D.C. Barriers

So much subject matter and research material. So little time have I carved out to write. I went away for five days the end of March to write. I was successful in playing the character of Linda Malcolm the whole time. Five new stories from that trip have been reviewed by my writers’ group, and those stories await my edits. I’m tempted to snag one of those and send to you, but you won’t see them until the book comes out! Instead, I’m reflecting…

Our family went to D.C. for a few days over spring break. Will was supposed to go there with his class in March, but it was over the weekend of his State Gymnastics Championships. The District left me with a twisted impression that I can’t shake.

The headlines in the newspaper the Wednesday we arrived in D.C. addressed concerns about security on the south lawn of the White House. According to USA Today, the secret service wants to move crowds back away from the fence enclosing the south lawn. Around 100 people have tried to access the ground in the past three years; of those, 95% had a history of “mental illness or emotional disturbance.” Construction of a larger and stronger fence is expected to start later this year.

Yet when we followed the sounds of a band that were coming from the south lawn, we saw a crowd of people streaming along the driveway right up to the steps of the White House. We asked a National Park Service volunteer what was going on: the annual garden tour of the south lawn – free to the public with no pre-reserved tickets or background checks.

Two hours later we returned at our assigned time, free tickets in hand, and passed through a checkpoint set up by the Secret Service, much like airport security. We stood a few feet from the steps where the Obamas departed from the White House for the last time.

The United States’ capital of freedom had sharp shooters pacing back and forth on the rooftop of the White House.  Secret service agents stood shoulder to shoulder with National Park Service rangers throughout the property.  At the Rose Garden.  Outside the Oval Office.  Next to the White House Kitchen Garden.  Blocking the entrance to the hidden children’s garden. “Have a look, take a picture, then move along.”  No dawdling near the White House.

 The Oval Office

The Beast, the presidential state car, was parked on the drive behind ropes, guarded by secret service agents.  The small garden nooks of outdoor seating areas brought a movie-reel to mind: one of past presidents and their families casually gathering in their backyard.  The Kennedys, Johnsons, Nixons, Fords, Carters, Bushes, Reagans, Clintons, and Obamas.  This, the people’s house, which those families had the privilege of living in the last few decades.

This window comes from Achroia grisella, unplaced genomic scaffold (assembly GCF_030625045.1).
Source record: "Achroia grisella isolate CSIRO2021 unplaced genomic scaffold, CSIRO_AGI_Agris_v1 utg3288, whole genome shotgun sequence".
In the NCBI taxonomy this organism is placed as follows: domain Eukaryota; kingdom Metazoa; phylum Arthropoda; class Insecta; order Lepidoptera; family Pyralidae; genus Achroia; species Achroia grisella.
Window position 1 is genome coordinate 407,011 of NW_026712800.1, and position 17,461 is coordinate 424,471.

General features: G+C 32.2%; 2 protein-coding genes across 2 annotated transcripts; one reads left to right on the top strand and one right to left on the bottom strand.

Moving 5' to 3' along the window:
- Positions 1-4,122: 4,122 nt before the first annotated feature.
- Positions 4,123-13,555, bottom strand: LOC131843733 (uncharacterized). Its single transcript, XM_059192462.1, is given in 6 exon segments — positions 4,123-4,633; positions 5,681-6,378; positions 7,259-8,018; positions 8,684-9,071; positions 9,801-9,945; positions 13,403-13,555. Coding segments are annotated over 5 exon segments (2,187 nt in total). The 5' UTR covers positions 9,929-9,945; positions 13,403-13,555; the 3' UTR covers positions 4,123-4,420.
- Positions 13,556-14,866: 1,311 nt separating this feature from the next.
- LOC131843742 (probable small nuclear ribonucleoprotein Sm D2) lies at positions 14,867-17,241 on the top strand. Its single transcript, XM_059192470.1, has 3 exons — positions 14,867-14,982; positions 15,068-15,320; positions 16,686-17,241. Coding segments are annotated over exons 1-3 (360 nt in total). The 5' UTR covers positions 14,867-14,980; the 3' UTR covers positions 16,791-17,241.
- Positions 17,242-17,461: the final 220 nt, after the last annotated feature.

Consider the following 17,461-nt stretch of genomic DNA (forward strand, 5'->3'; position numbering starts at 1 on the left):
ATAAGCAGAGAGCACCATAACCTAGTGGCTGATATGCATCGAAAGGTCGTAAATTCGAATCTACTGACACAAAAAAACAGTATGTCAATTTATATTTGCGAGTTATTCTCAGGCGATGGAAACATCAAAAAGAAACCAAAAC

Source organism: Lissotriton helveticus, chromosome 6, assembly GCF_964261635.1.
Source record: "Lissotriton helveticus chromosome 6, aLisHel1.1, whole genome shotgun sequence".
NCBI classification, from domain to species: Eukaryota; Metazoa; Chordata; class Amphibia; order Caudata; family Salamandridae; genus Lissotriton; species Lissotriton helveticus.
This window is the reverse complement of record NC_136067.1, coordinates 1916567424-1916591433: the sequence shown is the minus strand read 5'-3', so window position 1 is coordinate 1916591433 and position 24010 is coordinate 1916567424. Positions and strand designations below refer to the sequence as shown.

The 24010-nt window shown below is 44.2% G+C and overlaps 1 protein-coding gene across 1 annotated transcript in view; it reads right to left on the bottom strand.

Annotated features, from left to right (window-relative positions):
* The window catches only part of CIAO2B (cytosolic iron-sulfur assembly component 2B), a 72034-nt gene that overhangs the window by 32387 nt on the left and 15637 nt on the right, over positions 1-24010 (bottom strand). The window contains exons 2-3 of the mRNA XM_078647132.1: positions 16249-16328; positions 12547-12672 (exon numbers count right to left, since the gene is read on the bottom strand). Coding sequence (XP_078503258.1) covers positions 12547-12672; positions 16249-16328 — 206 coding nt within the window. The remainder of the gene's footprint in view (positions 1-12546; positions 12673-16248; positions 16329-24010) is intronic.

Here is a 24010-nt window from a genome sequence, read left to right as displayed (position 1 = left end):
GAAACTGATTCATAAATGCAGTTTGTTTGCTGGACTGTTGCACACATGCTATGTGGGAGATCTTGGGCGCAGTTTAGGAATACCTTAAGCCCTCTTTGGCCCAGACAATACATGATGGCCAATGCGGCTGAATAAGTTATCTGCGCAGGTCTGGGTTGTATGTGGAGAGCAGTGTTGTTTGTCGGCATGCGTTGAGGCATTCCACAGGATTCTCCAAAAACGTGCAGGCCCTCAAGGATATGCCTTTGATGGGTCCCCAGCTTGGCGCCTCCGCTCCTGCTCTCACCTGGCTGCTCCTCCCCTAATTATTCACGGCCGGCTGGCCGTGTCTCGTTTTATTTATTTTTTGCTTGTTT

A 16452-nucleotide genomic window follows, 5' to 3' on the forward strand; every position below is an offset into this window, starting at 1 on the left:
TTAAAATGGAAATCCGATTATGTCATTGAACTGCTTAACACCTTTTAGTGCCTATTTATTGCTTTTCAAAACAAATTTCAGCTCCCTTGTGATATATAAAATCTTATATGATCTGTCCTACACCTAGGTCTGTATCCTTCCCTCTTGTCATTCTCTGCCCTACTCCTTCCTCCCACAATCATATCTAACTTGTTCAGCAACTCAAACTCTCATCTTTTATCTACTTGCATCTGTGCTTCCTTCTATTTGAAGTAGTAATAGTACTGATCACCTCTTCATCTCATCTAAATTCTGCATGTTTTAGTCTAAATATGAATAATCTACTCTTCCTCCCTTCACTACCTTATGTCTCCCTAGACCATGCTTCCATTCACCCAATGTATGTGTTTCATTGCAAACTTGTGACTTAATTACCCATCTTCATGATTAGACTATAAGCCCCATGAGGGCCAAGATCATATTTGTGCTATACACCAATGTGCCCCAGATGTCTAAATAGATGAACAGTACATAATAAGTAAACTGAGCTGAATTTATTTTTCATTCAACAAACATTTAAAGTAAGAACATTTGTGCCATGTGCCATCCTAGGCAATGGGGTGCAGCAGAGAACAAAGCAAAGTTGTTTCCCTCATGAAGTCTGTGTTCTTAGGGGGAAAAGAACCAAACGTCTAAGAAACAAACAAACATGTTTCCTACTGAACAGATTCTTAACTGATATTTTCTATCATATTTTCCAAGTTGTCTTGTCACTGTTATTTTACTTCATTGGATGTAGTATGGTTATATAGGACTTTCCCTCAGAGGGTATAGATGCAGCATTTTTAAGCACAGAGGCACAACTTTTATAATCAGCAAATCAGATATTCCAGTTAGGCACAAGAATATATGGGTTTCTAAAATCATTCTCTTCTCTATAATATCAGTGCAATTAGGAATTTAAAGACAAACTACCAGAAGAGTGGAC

Throughout the surrounding area, we frequently saw uniformed secret service agents like those at the White House; they were dressed like police and all wore bullet-proof vests. They had insignia on their vests that identified them as secret service detail. At the Treasury building, the guard was armed with an automatic gun in hand. Not slung over his should, but at the ready.

While human security was thick, the presence of barriers around all federal buildings – as well as some private – was heavy. As a gardener, at first I was impressed with the size of the planters on sidewalks along the buildings. They were gigantic, four to six feet long and either rectangular, square, or circular in shape. The vessels are made of at least 6-inch thick concrete, reinforced on the inside with rebar, not visible to tourists. The plaza area immediately outside the glass entrance to the FBI building had several planters creating obstacles for people to navigate through to get into the building; their purpose is to stop vehicles from ramming through the glass entryway.

Block after block was lined with these barriers.  Some were filled with grasses, but many had expired tulips or volunteer greens from last year.

Around one building, the idea of concealing barriers as planters had been completely abandoned and each planter was filled to the rim with gravel.

The 1995 Oklahoma City truck bombing was the precursor to these dystopian planters.  The concerns over security from that domestic terrorist act to 9/11 and present day threats has left a dark cloud over the city representing our country’s freedom.  The visual tension created a shadow of palpable, foreboding fear.